We could change our minds on this before we ship Swift 4, if we feel it was the wrong decision. Now that the proposals are accepted we will be landing these branches in master soon, which means everyone has a great chance to try it out and see how it feels in real world usage before it’s final.

- Tony

On Apr 25, 2017, at 3:59 PM, Douglas Gregor via swift-evolution <swift-evolution@swift.org <mailto:swift-evolution@swift.org>> wrote:

Proposal Link: https://github.com/apple/swift-evolution/blob/master/proposals/0166-swift-archival-serialization.md

Hello Swift Community,

The review of SE-0166 “Swift Archival & Serialization” ran from April 6...12, 2017. The proposal is accepted with some minor modifications. Specifically, the core protocols and types will be sunk down into the Swift standard library for more tight integration with the Swift language and compiler, and the operations specifically involving Foundation’s “Data” type will be removed. The proposal document has been updated with more detail. Thank you everyone for participating in this review!

  - Doug
  Review Manager

_______________________________________________
swift-evolution mailing list
swift-evolution@swift.org <mailto:swift-evolution@swift.org>
https://lists.swift.org/mailman/listinfo/swift-evolution

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swift-evolution@swift.org <mailto:swift-evolution@swift.org>
https://lists.swift.org/mailman/listinfo/swift-evolution

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https://lists.swift.org/mailman/listinfo/swift-evolution


(Itai Ferber) #14

Yes, this should be true for most types.
The compiler derives conformance based on a nested `CodingKeys` type within your `Codable` type. If you do not supply one, it will derive one on your behalf, but if you do provide one, making a naming transition like this is trivial:

public struct Post : Codable {
     let authorID: Int
     let authorName: String
     let bodyText: String

     private enum CodingKeys: String, CodingKey {
         case authorID = "author_id"
         case authorName = "author_name"
         case bodyText = "body_text"
     }

     // init(from:) and encode(to:) are still automatically generated
}

This is something we wanted to explicitly support as we don't want users to have to violate Swift naming guidelines, and is a step along the progressive disclosure of the API that we want to provide.
As long as the case names of the enum match 1-to-1 with property names, derived conformance still applies.

···

On 1 May 2017, at 11:39, Anders Ha wrote:

I thought it would be quite trivial to have the JSON encoder and decoder transforming the keys between camel case and snake case, wouldn't it?

Regards
Anders

On 2 May 2017, at 1:57 AM, Jon Shier via swift-evolution >> <swift-evolution@swift.org> wrote:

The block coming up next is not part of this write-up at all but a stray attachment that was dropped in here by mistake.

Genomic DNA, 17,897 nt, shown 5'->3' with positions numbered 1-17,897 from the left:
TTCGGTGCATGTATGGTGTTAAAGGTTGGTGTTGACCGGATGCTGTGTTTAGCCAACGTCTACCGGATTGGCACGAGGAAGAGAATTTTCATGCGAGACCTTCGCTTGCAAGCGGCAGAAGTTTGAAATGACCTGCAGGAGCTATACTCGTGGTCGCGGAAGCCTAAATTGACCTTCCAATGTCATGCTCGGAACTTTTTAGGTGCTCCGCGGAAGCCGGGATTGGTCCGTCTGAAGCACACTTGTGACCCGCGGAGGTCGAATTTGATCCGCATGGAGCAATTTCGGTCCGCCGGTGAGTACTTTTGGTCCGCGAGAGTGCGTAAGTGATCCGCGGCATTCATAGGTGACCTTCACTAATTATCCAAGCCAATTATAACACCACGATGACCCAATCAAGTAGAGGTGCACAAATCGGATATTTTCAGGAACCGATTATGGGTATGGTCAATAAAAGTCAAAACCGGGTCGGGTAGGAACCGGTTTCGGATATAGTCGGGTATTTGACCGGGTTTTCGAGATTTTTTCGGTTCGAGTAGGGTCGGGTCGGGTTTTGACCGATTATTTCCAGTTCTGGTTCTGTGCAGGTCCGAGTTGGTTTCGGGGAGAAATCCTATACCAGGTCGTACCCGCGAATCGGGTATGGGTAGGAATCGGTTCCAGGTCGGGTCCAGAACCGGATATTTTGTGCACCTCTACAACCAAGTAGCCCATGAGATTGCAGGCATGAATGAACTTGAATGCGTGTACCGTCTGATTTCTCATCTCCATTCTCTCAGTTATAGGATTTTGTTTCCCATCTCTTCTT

FYI, I’d give the derived implementations a very low chance of ever being used for JSON. Unless developers violate the Swift naming guidelines for their properties at least or they don’t have properties with multiword keys.
  Once this functionality has landed for the Swift 4 branch, I plan to implement some of the tricky JSON types I had to decode on a recent project, just to see how painful the custom syntax will be, and to compare it to my existing Argo implementation. Hopefully there will be time for at least one round of feedback to be integrated into this functionality.

Jon

On May 1, 2017, at 12:54 PM, Itai Ferber via swift-evolution >>> <swift-evolution@swift.org <mailto:swift-evolution@swift.org>> >>> wrote:

Hi Goffredo,

On Apr 26, 2017, at 2:00 PM, Goffredo Marocchi <panajev@gmail.com >>>> <mailto:panajev@gmail.com>> wrote:

Hello Itai,

Sorry for the confusion, but I understood that the following

To answer your second question, the reason is that using the protocol implies that all encoders and decoders must support anything that conforms to that protocol. We’re not sure this is a reasonable requirement. Many formats do not have any kind of support for arbitrary size integers, for example. Therefore, we felt it was best to limit it to a set of concrete types.

meant it would actually hinder that kind of transformation or make it more difficult to write custom decoders and encoders. Sorry if I misunderstood that.

One follow up question: what would happen if inside the JSON mock object you posted I were to remove the 'address' key (in terms of the produced object and how to access its inner properties)?

What would happen if I remove the 'name' one or better if I add another key to the JSON object?

Codable conformance is derived by default to require that all non-optional properties be initialized. This means that if you have a non-optional property address: Address but there is no address key in the JSON payload you're decoding from, it will throw an error to indicate that the key was not found.
On the flip side, if the JSON payload has information in it which your type does not have (e.g. if there is an address in the JSON, but your Person just has name), the extra data is ignored.

This, however, is just in the default, derived conformance. For more complex cases, you can always provide your own init(from:) and encode(to:)to do custom decoding. If you have a property which may or may not be in the JSON, you can always decodeIfPresent, which will return nil if the key or value was not found.
If you need to access sub-objects in the JSON data which do not map to your properties 1-to-1, e.g. your payload looks like {"name": "John Doe", "address": { "street": "1 Infinite Loop", ... } }, but your type looks like
struct Person {
    let name: String
    let street: String
    let city: String
    // ...
}